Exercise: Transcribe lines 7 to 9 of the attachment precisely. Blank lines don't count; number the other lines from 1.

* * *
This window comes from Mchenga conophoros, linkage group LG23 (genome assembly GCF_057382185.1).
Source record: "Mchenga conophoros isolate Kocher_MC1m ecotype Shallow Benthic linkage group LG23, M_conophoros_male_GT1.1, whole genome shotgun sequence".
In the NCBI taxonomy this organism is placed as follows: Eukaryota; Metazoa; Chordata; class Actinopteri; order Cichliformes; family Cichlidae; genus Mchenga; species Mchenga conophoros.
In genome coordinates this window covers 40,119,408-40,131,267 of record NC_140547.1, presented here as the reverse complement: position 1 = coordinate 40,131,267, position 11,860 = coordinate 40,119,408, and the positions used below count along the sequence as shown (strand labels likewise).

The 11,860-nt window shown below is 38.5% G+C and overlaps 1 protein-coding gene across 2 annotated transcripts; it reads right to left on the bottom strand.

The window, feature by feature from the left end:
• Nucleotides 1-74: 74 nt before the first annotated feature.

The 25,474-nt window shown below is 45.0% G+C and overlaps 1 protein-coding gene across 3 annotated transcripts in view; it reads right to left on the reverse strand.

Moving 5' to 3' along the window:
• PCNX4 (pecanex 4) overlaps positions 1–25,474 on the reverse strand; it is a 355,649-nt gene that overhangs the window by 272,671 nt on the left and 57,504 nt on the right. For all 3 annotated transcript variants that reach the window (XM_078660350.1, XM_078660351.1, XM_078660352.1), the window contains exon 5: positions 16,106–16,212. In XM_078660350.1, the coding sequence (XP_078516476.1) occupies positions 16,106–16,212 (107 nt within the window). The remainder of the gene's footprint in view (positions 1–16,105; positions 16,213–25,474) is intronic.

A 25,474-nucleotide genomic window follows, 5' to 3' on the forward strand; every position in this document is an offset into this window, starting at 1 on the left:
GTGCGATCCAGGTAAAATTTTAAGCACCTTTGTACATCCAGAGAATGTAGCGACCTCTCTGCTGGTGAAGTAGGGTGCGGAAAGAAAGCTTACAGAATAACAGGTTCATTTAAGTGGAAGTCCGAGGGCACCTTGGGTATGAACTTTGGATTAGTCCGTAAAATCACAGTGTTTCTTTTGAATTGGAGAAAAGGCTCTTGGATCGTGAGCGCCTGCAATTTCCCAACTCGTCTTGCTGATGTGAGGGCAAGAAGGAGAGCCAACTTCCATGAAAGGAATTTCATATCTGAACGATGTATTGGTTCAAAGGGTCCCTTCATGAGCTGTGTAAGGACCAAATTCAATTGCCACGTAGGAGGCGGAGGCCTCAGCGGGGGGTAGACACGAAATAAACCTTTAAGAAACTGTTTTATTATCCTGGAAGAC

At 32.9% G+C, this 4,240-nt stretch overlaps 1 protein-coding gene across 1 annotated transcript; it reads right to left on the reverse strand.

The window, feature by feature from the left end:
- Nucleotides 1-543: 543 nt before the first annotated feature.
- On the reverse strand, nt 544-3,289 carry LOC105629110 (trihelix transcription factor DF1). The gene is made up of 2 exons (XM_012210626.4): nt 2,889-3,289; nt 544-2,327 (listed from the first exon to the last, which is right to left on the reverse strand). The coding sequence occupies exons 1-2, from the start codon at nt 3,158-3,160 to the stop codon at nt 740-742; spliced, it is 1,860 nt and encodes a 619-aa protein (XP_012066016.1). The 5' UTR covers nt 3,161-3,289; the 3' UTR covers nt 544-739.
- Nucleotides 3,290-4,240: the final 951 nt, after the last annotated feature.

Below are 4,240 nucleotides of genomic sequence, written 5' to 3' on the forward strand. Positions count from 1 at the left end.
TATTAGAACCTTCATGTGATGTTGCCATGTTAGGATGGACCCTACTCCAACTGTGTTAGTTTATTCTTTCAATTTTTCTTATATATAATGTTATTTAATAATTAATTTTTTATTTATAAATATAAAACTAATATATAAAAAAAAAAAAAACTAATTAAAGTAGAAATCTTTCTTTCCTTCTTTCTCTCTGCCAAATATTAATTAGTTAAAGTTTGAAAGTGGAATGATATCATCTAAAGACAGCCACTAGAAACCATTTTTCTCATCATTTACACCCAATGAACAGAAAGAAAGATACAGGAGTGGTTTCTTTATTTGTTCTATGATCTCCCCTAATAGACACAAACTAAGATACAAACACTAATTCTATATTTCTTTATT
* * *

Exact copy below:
• Nucleotides 1-74: 74 nt before the first annotated feature.

The 25,474-nt window shown below is 45.0% G+C and overlaps 1 protein-coding gene across 3 annotated transcripts in view; it reads right to left on the reverse strand.

Moving 5' to 3' along the window: